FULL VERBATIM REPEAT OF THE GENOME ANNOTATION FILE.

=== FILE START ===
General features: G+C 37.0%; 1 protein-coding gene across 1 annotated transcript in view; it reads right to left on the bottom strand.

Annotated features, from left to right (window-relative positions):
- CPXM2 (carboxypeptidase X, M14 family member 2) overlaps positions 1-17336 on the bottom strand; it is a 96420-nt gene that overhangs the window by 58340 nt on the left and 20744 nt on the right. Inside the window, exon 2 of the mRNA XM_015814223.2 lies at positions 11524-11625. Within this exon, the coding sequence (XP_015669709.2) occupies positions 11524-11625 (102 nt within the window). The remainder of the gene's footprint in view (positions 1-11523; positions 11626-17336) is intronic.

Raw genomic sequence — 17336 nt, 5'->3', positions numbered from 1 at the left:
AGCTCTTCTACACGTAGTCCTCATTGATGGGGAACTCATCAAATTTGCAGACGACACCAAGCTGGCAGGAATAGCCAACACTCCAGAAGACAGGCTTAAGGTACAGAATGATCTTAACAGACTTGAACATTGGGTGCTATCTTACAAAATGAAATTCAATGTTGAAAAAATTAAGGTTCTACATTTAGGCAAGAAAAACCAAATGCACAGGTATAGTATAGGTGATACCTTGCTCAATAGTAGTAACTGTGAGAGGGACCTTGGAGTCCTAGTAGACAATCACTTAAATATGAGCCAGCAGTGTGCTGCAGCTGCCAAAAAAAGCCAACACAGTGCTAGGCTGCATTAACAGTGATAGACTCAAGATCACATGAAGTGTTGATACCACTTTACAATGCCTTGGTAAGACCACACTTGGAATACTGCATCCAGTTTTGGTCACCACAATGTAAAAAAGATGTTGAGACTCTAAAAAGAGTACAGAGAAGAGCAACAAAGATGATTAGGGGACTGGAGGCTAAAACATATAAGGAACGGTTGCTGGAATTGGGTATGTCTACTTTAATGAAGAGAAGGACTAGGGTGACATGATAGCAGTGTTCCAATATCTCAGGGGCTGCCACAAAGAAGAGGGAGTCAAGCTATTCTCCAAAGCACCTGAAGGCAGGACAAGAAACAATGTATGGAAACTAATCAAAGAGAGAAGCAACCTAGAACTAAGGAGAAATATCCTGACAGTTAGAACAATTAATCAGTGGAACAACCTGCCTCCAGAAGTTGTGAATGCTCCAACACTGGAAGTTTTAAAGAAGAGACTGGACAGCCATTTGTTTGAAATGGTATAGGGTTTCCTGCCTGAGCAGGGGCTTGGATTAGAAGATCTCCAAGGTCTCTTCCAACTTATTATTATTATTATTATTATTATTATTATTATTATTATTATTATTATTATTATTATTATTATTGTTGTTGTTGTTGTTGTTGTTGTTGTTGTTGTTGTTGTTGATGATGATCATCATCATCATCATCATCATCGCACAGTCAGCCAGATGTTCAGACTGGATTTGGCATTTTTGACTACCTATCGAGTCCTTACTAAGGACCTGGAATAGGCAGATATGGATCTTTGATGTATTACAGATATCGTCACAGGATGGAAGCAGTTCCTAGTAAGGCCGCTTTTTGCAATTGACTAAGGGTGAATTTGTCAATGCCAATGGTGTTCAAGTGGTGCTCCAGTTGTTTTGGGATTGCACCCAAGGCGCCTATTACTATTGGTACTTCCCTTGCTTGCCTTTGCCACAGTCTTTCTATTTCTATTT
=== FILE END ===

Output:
General features: G+C 37.0%; 1 protein-coding gene across 1 annotated transcript in view; it reads right to left on the bottom strand.

Annotated features, from left to right (window-relative positions):
- CPXM2 (carboxypeptidase X, M14 family member 2) overlaps positions 1-17336 on the bottom strand; it is a 96420-nt gene that overhangs the window by 58340 nt on the left and 20744 nt on the right. Inside the window, exon 2 of the mRNA XM_015814223.2 lies at positions 11524-11625. Within this exon, the coding sequence (XP_015669709.2) occupies positions 11524-11625 (102 nt within the window). The remainder of the gene's footprint in view (positions 1-11523; positions 11626-17336) is intronic.

Raw genomic sequence — 17336 nt, 5'->3', positions numbered from 1 at the left:
AGCTCTTCTACACGTAGTCCTCATTGATGGGGAACTCATCAAATTTGCAGACGACACCAAGCTGGCAGGAATAGCCAACACTCCAGAAGACAGGCTTAAGGTACAGAATGATCTTAACAGACTTGAACATTGGGTGCTATCTTACAAAATGAAATTCAATGTTGAAAAAATTAAGGTTCTACATTTAGGCAAGAAAAACCAAATGCACAGGTATAGTATAGGTGATACCTTGCTCAATAGTAGTAACTGTGAGAGGGACCTTGGAGTCCTAGTAGACAATCACTTAAATATGAGCCAGCAGTGTGCTGCAGCTGCCAAAAAAAGCCAACACAGTGCTAGGCTGCATTAACAGTGATAGACTCAAGATCACATGAAGTGTTGATACCACTTTACAATGCCTTGGTAAGACCACACTTGGAATACTGCATCCAGTTTTGGTCACCACAATGTAAAAAAGATGTTGAGACTCTAAAAAGAGTACAGAGAAGAGCAACAAAGATGATTAGGGGACTGGAGGCTAAAACATATAAGGAACGGTTGCTGGAATTGGGTATGTCTACTTTAATGAAGAGAAGGACTAGGGTGACATGATAGCAGTGTTCCAATATCTCAGGGGCTGCCACAAAGAAGAGGGAGTCAAGCTATTCTCCAAAGCACCTGAAGGCAGGACAAGAAACAATGTATGGAAACTAATCAAAGAGAGAAGCAACCTAGAACTAAGGAGAAATATCCTGACAGTTAGAACAATTAATCAGTGGAACAACCTGCCTCCAGAAGTTGTGAATGCTCCAACACTGGAAGTTTTAAAGAAGAGACTGGACAGCCATTTGTTTGAAATGGTATAGGGTTTCCTGCCTGAGCAGGGGCTTGGATTAGAAGATCTCCAAGGTCTCTTCCAACTTATTATTATTATTATTATTATTATTATTATTATTATTATTATTATTATTATTATTATTATTATTGTTGTTGTTGTTGTTGTTGTTGTTGTTGTTGTTGTTGTTGATGATGATCATCATCATCATCATCATCATCGCACAGTCAGCCAGATGTTCAGACTGGATTTGGCATTTTTGACTACCTATCGAGTCCTTACTAAGGACCTGGAATAGGCAGATATGGATCTTTGATGTATTACAGATATCGTCACAGGATGGAAGCAGTTCCTAGTAAGGCCGCTTTTTGCAATTGACTAAGGGTGAATTTGTCAATGCCAATGGTGTTCAAGTGGTGCTCCAGTTGTTTTGGGATTGCACCCAAGGCGCCTATTACTATTGGTACTTCCCTTGCTTGCCTTTGCCACAGTCTTTCTATTTCTATTT